This is the second bridge I visited on my Welsh trip which was designed and built by David Rowell and Co, the first having been the bridge at Elan Village.
Rowell and Co were frequent builders of suspension bridges in the early part of the twentieth century, mostly in the UK but with some overseas examples. Most of these were intended as footbridges, and the example at Llanstephan is a rare surviving Rowell bridge which was built to carry vehicles, and which still does so.
It is very narrow, only just wide enough to pass through the towers without clipping wing mirrors, and plaques at either end of the bridge state that it is suitable for only one vehicle at a time, with a maximum speed of 4 mph. The plaques state the bridge was built to carry vehicles up to 5 tons in weight, but this is enforced now as a 3 tonne restriction.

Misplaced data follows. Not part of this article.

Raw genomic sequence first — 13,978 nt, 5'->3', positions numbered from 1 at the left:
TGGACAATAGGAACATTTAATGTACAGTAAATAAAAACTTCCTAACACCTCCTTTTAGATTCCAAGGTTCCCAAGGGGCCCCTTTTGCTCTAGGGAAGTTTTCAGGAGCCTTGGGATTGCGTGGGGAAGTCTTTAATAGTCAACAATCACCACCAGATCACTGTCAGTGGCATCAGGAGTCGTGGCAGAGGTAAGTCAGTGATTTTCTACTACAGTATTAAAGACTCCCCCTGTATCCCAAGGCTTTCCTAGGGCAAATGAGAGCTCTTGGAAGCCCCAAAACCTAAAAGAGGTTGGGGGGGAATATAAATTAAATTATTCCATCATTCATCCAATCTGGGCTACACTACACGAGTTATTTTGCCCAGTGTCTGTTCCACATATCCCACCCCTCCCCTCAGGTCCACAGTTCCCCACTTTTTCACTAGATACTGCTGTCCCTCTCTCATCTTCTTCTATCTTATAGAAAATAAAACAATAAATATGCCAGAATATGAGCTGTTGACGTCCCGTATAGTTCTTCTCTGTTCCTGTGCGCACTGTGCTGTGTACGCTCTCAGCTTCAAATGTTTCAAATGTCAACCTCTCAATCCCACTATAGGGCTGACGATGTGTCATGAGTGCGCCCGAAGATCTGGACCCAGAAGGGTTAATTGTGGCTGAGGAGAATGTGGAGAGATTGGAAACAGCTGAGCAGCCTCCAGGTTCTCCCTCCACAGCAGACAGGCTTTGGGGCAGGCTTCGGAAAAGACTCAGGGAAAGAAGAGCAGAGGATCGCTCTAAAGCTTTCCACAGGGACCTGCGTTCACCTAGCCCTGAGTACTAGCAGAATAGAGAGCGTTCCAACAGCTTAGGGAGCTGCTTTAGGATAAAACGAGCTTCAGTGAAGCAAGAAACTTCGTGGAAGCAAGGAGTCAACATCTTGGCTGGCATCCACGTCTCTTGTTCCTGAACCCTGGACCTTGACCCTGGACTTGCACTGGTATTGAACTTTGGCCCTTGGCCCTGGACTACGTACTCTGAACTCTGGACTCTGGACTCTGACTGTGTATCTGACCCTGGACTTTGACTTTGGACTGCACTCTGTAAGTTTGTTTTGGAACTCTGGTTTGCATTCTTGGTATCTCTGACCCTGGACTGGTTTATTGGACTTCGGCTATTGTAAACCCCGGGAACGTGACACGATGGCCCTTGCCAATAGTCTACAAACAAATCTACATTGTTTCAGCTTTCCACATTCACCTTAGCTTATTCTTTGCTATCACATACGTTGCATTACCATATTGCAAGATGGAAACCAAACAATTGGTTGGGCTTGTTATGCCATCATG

The bridge was built in 1922, and it carries a minor side road. It spans 81m across the River Wye, and is 2.4m wide. The bridge deck is supported by rivet steel lattice trusses on each side, and each truss is supported from a pair of steel suspension cables.
The main cable anchorages are clearly not original, and the cables look in excellent condition. The bridge was reported as closed in 1994 pending replacement of corroded cables, so I assume this took place in the mid-1990s.
The upper clamps connecting the hanger bars to the main cables are certainly not original, and are bulky and clumsy compared to the original clamps, which can be seen in a historic photo.
The bridge decking consists of transverse timber planks with a non-slip topping, and these are likely to be the element which limits the bridge's carrying capacity: I definitely wouldn't want to drive a heavy vehicle across here, or a light vehicle at a higher speed.